Effective nursing leaders must develop and maintain a “zero-tolerance” work culture. This includes clear communication as to what is expected from someone who calls themselves a professional, and follow-through of consequences when one does exhibit negative behaviors. The proposal will include a questionnaire, role playing scenarios, and a six-month period of time that registered nurses will use conscious responses on cue cards to confront lateral violence when it occurs. Evaluation will include a follow-up questionnaire and video-taped interviews.
Nursing and healthcare leaders owe it to their staff and to themselves to learn and implement these methods to improve the work environment by immunization more effectively, having more satisfied employees, and improving patient safety. Problem The concept of lateral violence has been well-defined for about twenty years. Behaviors of lateral violence can be overt such as infighting and bickering with peers, or very covert such as eye-rolling and failure to respect confidences.
Studies show that nurses who are targets of lateral violence have less job satisfaction and have higher rates of burnout. (Wilson, Dietrich, Phelps, & Choc, 2011) It is estimated that it costs $92,000 to recruit, hire and orient a medical-surgical nurse. Multiply this by 51 nurses and the cost to the organization can be astronomical. Registered nurse turnover is also associated with higher nurse-patient ratios which can compromise patient care (Wilson et al. ). Bartholomew notes that a toxic work environment can be destructive to an organization.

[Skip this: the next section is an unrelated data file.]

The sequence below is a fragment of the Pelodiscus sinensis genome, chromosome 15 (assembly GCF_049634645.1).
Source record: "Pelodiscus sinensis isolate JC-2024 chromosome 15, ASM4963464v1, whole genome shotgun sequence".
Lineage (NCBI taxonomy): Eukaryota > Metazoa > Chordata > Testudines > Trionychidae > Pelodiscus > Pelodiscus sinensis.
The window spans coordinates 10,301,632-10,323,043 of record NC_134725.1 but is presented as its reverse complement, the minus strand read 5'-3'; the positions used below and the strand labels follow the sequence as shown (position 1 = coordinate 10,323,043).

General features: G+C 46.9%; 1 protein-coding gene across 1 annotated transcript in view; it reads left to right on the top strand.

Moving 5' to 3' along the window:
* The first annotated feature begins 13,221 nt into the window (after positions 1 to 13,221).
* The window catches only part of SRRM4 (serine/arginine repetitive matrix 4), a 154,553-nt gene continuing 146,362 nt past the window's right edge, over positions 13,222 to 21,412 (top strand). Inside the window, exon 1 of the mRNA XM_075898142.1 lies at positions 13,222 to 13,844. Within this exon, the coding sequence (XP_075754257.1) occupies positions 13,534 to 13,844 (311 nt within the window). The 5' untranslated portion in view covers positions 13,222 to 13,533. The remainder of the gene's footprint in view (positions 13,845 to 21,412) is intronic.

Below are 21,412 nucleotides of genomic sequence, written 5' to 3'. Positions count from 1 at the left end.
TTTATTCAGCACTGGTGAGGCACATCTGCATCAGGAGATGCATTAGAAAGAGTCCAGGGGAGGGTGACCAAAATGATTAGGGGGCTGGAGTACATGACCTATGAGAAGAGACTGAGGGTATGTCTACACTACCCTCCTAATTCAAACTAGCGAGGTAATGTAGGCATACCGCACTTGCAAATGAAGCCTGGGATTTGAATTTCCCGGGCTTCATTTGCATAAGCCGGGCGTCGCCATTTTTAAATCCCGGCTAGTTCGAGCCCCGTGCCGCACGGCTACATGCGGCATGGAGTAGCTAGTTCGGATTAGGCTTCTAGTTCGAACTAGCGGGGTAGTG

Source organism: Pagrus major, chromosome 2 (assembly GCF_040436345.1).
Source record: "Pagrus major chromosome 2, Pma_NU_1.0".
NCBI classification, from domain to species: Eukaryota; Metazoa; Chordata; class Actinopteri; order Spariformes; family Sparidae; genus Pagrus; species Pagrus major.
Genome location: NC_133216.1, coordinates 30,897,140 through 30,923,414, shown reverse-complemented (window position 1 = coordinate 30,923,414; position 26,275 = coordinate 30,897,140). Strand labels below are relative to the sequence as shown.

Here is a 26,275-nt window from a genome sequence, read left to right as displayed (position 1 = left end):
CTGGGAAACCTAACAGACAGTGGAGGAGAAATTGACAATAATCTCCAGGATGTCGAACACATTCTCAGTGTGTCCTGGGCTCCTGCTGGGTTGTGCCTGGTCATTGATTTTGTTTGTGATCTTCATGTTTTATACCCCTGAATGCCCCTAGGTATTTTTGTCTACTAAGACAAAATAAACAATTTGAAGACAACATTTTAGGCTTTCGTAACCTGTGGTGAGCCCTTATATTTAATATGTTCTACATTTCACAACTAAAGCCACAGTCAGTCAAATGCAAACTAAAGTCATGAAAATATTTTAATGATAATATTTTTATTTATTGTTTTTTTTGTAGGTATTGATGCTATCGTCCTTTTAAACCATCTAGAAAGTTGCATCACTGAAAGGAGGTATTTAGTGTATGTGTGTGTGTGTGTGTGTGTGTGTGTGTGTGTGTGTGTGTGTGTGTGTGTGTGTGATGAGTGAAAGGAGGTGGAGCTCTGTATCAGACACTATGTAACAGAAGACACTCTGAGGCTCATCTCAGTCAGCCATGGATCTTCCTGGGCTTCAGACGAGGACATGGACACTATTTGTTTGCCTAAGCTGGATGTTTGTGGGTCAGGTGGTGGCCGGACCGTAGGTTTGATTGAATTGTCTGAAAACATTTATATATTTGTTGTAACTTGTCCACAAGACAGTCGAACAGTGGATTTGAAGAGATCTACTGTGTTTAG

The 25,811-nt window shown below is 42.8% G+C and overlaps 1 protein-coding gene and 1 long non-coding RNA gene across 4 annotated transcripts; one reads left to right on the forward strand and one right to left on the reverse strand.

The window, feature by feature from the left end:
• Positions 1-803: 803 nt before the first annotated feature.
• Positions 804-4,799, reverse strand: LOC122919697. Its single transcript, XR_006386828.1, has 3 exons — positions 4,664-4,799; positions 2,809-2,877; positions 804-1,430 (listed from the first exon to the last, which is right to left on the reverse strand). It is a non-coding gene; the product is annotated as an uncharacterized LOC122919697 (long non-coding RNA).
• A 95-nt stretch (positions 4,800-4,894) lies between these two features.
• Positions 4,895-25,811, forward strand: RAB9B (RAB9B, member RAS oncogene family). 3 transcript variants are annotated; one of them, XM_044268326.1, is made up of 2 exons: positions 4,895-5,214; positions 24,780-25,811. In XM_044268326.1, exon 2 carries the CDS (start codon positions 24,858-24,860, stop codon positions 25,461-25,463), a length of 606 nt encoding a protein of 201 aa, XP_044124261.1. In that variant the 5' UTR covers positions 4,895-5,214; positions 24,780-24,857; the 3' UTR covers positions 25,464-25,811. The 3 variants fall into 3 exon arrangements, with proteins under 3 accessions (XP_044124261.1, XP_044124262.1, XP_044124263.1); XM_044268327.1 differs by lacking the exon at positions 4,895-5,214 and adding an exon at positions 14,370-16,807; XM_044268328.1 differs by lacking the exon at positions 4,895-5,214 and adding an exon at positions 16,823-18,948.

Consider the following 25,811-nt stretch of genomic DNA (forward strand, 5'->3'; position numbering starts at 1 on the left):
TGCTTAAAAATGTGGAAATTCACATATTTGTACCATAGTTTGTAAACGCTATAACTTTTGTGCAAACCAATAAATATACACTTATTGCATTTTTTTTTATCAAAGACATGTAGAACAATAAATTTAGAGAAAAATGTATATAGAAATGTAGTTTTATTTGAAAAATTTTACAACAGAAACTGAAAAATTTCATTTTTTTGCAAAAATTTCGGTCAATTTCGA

Lateral violence creates feelings of inferiority, anger, and frustration. When working in a group, this can be counter- productive (Bartholomew, 2006). Although some nurses do not recognize the term lateral violence, they probably have experienced it at some point in their career. This is part of the problem identified. Many nurses have not been educated on lateral violence nor its effects on the perpetrators or the victims. There is usually no formal education given on the subject, in new hire orientation situations, or nursing school curriculums.
Solution The need for focused education and training of lateral violence has been identified. Development of a questionnaire to determine the prevalence of lateral violence will be completed and utilized at the beginning. Staff education including a Power Point Presentation and role-playing scenarios will be conducted. A group of nurses will then be asked to take part in a six onto trial of confronting lateral violence with conscious responses. Follow- up of this trial will include video-taped interviews and a second questionnaire.